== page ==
The Congress of South African Trade Unions joins all South Africans in celebrating this year’s Freedom Day, marking the twenty-seventh anniversary of our first democratic elections. The date of the 27th of April 1994 is the day that gave the people of this country hope for a better life after centuries of suffering, struggles, and sacrifice.
At the time there was a wide consensus that the main task for the nation was to build a united, democratic South Africa free from oppression and economic exploitation. At the head of the liberation project was a broad multiclass movement of liberation that was able to mobilise alliances of the widest range of social forces who shared a critique of capitalist development and were mainly committed to following an anti-capitalist alternative development.
Sadly, twenty-seven years later, a lot has changed. We are dejectedly witnessing the deep entrenchment of neoliberalism and the abandonment of national democratic tasks by the current six administration. There is a lack of shared perspective within the Alliance around “radical economic transformation” that underpins this phase of our revolution.
The national bourgeoisie in our midst is struggling or failing to retain its revolutionary potential as an ally to the working class and other classes to pursue the completion of the tasks of national liberation and towards socialism. They are unashamedly capitulating and seeking incorporation into the existing colonial structure of apartheid capitalism.
The gap between the rich and the poor has widened. In South Africa, New World Wealth reports that there are 38 000 millionaires and five-dollar billionaires. This is happening while the public sector workers and workers, in general, are being berated by purveyors of bourgeois ideology for demanding a living wage.
The country’s rate of unemployment has soared to unprecedented levels and attempts at revitalising the capitalist economy, within the neoliberal framework of cutbacks and bailouts have only induced new and bigger rounds of crisis.
Inequalities have risen with about 71% of the population in South Africa living on less than R100 a day. The country’s national debt is projected to 80,3% of GDP in 2020/21 to 87% of GDP by 2023/24, with debt-service costs reaching R338,6 billion in that year.
Unable to deal with this crisis, our reactionary government has resorted to increasing austerity measures by cutting public spending, leading to a massive reduction in all aspects of social and economic benefits to the people, in wages, retirement benefits and pensions, health and education, and social welfare transfers.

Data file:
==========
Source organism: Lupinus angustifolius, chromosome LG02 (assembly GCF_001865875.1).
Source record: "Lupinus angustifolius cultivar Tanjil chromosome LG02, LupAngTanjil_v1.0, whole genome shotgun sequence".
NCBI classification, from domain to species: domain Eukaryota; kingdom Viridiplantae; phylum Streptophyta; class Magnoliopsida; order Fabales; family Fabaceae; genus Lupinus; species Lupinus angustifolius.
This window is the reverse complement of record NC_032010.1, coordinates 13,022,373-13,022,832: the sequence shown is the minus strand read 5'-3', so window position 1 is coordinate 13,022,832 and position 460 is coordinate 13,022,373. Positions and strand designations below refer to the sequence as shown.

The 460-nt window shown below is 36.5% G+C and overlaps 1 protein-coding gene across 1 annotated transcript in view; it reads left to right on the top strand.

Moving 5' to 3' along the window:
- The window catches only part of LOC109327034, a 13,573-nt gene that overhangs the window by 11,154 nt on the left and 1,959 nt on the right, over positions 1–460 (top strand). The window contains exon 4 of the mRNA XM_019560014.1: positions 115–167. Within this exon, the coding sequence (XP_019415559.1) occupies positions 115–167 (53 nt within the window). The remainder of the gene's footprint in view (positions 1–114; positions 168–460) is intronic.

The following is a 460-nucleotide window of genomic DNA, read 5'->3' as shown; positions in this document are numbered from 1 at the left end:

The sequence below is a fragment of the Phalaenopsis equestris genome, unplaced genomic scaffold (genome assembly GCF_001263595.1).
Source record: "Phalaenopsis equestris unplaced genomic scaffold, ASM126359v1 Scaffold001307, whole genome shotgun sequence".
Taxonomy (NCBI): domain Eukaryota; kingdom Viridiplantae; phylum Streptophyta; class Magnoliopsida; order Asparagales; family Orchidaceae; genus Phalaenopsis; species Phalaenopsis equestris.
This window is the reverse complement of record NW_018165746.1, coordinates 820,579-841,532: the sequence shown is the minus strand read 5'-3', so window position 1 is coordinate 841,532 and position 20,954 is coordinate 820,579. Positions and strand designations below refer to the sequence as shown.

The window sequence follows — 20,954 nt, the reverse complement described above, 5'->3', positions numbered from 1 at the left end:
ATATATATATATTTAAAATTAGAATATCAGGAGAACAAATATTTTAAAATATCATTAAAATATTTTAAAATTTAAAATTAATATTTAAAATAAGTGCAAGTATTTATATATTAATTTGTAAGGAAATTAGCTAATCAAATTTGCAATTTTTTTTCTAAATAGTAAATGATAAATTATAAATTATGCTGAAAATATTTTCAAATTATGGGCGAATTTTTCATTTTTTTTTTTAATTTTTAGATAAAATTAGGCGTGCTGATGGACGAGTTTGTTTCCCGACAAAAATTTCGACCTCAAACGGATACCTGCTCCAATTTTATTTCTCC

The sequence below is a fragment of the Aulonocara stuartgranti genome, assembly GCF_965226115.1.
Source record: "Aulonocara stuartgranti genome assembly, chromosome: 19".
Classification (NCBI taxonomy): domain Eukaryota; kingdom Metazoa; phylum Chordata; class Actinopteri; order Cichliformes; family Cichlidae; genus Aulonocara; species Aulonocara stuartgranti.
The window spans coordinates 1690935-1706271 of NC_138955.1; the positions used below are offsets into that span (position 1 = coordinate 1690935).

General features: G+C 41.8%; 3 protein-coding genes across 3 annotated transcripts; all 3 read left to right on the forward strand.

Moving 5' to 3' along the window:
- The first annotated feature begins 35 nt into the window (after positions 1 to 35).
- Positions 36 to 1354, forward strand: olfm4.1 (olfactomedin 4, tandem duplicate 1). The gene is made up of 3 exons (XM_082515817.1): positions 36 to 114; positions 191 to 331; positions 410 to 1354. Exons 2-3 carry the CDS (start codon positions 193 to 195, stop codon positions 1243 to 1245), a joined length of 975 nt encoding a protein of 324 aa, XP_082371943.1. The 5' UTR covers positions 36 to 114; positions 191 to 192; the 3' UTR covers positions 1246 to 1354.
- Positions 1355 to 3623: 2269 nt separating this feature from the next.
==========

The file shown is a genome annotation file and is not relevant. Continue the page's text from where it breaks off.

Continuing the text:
As more working people are attacked, through cuts, job losses, and asset repossessions, inequalities have widened. The increase in inequality means working families’ purchasing power is significantly diminished.
Disturbingly, even on the project of nation-building, we are struggling. In 1994, we were united around the project of non-racialism and non-sexism, and more precisely around the project of nation-building.
Recently, we are confronted with the twin curses of racism and gender-based violence. The most disturbing development though is the resurfacing of narrow Africanism, including tribalism, something that was at the heart of the apartheid strategy.
The criminal apartheid regime was able to maintain state power through the use of the “divide and rule” strategy that sowed tribal and racial divisions and denied us our common identity as South Africans.
As we commemorate the 27th anniversary of our democratic breakthrough, we need to reflect and acknowledge these shortcomings. Only an honest and sober reflection will help us find the right solutions or else we risk failing in our task of undoing the damage done by the Apartheid regime and at worst perpetuating its legacy.
Happy Freedom Day to all!
Issued by COSATU
Sizwe Pamla (Cosatu National Spokesperson)
Tel: 011 339 4911
Fax: 011 339 5080
Cell: 060 975 6794